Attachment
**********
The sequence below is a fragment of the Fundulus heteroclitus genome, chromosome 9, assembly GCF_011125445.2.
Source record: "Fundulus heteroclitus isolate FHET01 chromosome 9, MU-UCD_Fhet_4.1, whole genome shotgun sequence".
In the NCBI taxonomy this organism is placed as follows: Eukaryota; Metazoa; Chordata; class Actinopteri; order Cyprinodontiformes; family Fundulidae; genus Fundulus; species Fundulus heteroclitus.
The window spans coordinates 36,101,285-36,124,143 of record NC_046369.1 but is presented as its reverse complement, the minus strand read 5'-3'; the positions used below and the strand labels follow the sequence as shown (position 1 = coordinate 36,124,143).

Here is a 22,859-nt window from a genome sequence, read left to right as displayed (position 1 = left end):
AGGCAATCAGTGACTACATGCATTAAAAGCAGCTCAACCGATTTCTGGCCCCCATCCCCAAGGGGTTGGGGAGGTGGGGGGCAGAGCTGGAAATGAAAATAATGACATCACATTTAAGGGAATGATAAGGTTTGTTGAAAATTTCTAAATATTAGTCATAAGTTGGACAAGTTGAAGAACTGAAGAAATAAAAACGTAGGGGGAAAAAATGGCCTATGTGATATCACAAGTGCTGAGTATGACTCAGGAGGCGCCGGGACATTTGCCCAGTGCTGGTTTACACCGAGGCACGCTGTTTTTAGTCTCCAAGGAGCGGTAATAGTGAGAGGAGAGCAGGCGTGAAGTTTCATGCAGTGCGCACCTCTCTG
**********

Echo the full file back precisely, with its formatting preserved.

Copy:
The sequence below is a fragment of the Fundulus heteroclitus genome, chromosome 9, assembly GCF_011125445.2.
Source record: "Fundulus heteroclitus isolate FHET01 chromosome 9, MU-UCD_Fhet_4.1, whole genome shotgun sequence".
In the NCBI taxonomy this organism is placed as follows: Eukaryota; Metazoa; Chordata; class Actinopteri; order Cyprinodontiformes; family Fundulidae; genus Fundulus; species Fundulus heteroclitus.
The window spans coordinates 36,101,285-36,124,143 of record NC_046369.1 but is presented as its reverse complement, the minus strand read 5'-3'; the positions used below and the strand labels follow the sequence as shown (position 1 = coordinate 36,124,143).

Here is a 22,859-nt window from a genome sequence, read left to right as displayed (position 1 = left end):
AGGCAATCAGTGACTACATGCATTAAAAGCAGCTCAACCGATTTCTGGCCCCCATCCCCAAGGGGTTGGGGAGGTGGGGGGCAGAGCTGGAAATGAAAATAATGACATCACATTTAAGGGAATGATAAGGTTTGTTGAAAATTTCTAAATATTAGTCATAAGTTGGACAAGTTGAAGAACTGAAGAAATAAAAACGTAGGGGGAAAAAATGGCCTATGTGATATCACAAGTGCTGAGTATGACTCAGGAGGCGCCGGGACATTTGCCCAGTGCTGGTTTACACCGAGGCACGCTGTTTTTAGTCTCCAAGGAGCGGTAATAGTGAGAGGAGAGCAGGCGTGAAGTTTCATGCAGTGCGCACCTCTCTG